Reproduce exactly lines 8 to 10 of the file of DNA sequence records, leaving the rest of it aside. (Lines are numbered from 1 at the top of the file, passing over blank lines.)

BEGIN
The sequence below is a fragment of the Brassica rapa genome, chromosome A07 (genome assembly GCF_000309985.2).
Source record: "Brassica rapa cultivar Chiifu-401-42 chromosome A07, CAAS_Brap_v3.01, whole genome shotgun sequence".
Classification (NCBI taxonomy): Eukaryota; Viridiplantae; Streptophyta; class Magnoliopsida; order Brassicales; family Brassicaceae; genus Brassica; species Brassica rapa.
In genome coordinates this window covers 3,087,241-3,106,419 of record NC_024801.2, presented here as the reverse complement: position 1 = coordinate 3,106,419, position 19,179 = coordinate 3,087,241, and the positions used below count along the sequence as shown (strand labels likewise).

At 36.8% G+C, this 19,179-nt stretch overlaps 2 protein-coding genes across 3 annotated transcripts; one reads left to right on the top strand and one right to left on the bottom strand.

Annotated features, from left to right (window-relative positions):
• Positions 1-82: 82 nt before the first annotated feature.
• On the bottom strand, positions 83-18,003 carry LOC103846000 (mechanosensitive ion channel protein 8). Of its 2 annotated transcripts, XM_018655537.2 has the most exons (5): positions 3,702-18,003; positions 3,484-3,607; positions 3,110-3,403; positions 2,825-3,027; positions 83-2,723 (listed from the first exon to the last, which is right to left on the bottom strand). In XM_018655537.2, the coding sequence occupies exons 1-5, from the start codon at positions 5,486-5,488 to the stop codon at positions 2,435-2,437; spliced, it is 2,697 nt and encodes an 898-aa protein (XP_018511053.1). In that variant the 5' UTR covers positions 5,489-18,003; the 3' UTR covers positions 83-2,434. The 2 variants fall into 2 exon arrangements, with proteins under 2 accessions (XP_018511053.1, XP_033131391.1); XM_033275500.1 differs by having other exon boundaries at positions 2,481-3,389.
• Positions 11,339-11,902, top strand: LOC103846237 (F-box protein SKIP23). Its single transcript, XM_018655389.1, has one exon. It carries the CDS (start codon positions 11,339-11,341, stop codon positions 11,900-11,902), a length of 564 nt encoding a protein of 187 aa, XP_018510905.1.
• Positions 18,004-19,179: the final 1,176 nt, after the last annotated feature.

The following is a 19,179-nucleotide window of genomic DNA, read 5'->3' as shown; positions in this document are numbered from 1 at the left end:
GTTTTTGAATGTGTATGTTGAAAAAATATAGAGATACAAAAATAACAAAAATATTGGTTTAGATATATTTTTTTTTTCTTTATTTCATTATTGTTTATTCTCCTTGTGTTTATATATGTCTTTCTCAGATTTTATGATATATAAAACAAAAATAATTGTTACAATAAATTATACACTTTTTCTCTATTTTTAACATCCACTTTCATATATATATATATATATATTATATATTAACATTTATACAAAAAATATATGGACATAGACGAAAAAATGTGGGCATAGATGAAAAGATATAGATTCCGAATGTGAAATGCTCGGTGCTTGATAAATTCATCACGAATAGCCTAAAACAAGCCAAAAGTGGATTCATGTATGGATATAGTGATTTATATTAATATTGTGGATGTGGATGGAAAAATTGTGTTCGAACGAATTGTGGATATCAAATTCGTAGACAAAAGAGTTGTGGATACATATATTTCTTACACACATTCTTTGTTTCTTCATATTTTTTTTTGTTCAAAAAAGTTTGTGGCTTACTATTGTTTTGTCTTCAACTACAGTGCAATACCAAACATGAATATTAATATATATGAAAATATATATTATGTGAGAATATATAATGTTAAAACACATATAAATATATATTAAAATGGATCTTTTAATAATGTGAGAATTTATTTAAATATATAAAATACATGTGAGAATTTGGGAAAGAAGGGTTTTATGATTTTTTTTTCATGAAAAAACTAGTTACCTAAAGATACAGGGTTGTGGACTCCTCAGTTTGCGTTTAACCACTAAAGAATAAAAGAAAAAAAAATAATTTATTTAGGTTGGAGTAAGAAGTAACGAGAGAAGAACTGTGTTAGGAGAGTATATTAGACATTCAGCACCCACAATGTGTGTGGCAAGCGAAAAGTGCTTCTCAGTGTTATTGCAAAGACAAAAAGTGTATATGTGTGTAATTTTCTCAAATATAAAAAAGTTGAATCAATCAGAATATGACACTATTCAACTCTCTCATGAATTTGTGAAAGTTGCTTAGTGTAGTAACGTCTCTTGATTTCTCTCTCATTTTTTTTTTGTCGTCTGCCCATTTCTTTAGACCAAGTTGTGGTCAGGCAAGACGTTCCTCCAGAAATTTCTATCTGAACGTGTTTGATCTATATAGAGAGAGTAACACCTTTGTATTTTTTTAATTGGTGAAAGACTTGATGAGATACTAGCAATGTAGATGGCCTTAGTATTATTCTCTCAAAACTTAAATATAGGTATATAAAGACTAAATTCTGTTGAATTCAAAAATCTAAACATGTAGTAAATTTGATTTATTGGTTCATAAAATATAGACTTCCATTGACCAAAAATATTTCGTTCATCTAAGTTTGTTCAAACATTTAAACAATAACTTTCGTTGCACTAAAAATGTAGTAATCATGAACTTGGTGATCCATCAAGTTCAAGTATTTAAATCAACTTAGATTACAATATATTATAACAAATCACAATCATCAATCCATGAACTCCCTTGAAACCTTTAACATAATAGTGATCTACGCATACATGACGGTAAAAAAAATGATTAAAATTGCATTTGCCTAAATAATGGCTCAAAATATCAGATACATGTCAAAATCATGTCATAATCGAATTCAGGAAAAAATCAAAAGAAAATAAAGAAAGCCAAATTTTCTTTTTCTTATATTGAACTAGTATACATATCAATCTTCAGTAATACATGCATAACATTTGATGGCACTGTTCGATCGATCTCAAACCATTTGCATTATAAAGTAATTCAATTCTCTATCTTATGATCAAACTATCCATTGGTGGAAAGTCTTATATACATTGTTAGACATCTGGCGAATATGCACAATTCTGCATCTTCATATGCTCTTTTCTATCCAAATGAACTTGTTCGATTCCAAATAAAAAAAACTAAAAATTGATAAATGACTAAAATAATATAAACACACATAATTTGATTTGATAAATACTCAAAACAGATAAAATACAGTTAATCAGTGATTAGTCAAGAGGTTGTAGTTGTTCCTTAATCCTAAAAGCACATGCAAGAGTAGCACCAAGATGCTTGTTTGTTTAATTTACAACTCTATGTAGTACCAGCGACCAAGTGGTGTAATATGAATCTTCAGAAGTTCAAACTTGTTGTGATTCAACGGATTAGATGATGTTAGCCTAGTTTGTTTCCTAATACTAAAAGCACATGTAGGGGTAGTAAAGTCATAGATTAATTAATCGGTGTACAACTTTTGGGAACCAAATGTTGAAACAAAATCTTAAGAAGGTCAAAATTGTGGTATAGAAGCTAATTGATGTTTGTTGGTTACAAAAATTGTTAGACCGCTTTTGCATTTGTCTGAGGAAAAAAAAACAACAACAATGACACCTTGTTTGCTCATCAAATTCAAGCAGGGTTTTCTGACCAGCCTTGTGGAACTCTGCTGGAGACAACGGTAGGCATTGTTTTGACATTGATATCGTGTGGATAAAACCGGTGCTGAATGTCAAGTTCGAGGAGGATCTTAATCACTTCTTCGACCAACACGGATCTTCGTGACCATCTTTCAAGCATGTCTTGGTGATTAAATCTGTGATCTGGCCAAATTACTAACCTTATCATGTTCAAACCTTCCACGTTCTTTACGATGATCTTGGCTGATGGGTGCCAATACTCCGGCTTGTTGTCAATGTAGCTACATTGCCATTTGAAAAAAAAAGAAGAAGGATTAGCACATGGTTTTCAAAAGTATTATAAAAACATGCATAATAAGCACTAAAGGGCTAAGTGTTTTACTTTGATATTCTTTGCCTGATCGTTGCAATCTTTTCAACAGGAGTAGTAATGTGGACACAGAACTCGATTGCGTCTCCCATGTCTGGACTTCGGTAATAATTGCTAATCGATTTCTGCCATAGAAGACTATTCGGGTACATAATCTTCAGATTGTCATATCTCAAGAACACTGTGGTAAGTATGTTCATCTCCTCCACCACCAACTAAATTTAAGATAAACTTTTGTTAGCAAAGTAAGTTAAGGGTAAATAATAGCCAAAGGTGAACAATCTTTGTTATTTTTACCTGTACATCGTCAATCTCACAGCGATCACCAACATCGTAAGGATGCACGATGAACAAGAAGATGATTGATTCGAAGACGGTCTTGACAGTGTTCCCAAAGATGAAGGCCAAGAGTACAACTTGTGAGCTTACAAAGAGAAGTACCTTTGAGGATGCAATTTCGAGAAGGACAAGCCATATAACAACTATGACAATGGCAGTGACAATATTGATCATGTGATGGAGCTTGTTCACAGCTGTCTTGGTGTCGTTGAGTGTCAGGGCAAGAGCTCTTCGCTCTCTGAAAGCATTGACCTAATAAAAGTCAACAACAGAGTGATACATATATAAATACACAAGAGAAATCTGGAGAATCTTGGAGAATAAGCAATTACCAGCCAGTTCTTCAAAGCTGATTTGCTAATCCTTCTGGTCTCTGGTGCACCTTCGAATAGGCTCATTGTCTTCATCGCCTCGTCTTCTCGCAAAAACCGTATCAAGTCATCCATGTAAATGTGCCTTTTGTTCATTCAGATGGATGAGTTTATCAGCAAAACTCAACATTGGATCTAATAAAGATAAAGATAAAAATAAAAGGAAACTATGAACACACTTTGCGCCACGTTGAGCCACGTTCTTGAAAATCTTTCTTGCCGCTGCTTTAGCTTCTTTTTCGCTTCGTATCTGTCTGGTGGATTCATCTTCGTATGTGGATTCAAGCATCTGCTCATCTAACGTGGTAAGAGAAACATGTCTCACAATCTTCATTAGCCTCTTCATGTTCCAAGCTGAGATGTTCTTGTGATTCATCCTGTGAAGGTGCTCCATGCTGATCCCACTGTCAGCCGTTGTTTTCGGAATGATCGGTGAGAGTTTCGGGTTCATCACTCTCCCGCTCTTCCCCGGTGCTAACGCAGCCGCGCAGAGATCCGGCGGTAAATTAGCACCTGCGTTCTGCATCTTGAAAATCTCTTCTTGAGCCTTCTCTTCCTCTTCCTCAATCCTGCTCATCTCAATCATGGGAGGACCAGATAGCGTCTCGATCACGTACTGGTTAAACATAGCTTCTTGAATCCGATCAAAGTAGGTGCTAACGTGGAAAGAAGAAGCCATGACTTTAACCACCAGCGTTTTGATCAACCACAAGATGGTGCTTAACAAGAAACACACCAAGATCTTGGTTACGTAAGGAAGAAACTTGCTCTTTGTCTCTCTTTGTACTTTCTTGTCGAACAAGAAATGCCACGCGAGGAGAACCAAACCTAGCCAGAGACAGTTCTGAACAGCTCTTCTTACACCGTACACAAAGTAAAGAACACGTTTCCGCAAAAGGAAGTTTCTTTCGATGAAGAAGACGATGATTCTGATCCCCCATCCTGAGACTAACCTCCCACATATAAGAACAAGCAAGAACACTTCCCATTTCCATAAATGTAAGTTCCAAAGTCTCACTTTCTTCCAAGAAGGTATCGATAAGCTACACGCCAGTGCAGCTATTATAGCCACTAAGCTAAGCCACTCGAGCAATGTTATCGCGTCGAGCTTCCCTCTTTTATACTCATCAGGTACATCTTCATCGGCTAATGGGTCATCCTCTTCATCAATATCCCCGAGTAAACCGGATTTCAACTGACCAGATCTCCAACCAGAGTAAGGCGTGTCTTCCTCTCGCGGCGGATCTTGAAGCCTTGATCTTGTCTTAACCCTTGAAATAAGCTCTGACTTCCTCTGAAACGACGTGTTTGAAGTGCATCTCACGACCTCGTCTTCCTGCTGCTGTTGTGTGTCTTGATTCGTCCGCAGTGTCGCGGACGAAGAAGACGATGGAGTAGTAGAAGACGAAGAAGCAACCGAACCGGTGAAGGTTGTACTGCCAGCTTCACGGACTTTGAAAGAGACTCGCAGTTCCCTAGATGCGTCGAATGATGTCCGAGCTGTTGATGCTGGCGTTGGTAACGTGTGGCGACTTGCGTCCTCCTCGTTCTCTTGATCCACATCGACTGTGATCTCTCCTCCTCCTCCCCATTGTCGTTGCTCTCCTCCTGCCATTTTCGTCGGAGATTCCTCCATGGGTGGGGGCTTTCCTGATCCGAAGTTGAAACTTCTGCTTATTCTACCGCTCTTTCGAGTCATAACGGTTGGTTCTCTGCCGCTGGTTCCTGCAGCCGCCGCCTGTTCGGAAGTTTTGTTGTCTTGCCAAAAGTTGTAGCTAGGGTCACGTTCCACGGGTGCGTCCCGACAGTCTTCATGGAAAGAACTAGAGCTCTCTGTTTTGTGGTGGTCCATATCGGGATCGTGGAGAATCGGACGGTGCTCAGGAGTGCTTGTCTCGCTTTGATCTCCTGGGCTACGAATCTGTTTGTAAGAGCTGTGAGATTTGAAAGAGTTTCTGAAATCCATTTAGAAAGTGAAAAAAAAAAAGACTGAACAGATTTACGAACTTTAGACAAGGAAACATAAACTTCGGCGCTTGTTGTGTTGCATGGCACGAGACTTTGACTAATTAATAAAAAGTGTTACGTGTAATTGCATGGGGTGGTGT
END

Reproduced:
• On the bottom strand, positions 83-18,003 carry LOC103846000 (mechanosensitive ion channel protein 8). Of its 2 annotated transcripts, XM_018655537.2 has the most exons (5): positions 3,702-18,003; positions 3,484-3,607; positions 3,110-3,403; positions 2,825-3,027; positions 83-2,723 (listed from the first exon to the last, which is right to left on the bottom strand). In XM_018655537.2, the coding sequence occupies exons 1-5, from the start codon at positions 5,486-5,488 to the stop codon at positions 2,435-2,437; spliced, it is 2,697 nt and encodes an 898-aa protein (XP_018511053.1). In that variant the 5' UTR covers positions 5,489-18,003; the 3' UTR covers positions 83-2,434. The 2 variants fall into 2 exon arrangements, with proteins under 2 accessions (XP_018511053.1, XP_033131391.1); XM_033275500.1 differs by having other exon boundaries at positions 2,481-3,389.
• Positions 11,339-11,902, top strand: LOC103846237 (F-box protein SKIP23). Its single transcript, XM_018655389.1, has one exon. It carries the CDS (start codon positions 11,339-11,341, stop codon positions 11,900-11,902), a length of 564 nt encoding a protein of 187 aa, XP_018510905.1.
• Positions 18,004-19,179: the final 1,176 nt, after the last annotated feature.